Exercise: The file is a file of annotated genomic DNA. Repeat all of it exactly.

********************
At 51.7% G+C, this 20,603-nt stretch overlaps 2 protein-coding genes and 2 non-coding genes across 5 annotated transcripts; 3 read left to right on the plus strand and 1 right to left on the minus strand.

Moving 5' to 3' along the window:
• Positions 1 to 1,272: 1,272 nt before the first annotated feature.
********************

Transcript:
At 51.7% G+C, this 20,603-nt stretch overlaps 2 protein-coding genes and 2 non-coding genes across 5 annotated transcripts; 3 read left to right on the plus strand and 1 right to left on the minus strand.

Moving 5' to 3' along the window:
• Positions 1 to 1,272: 1,272 nt before the first annotated feature.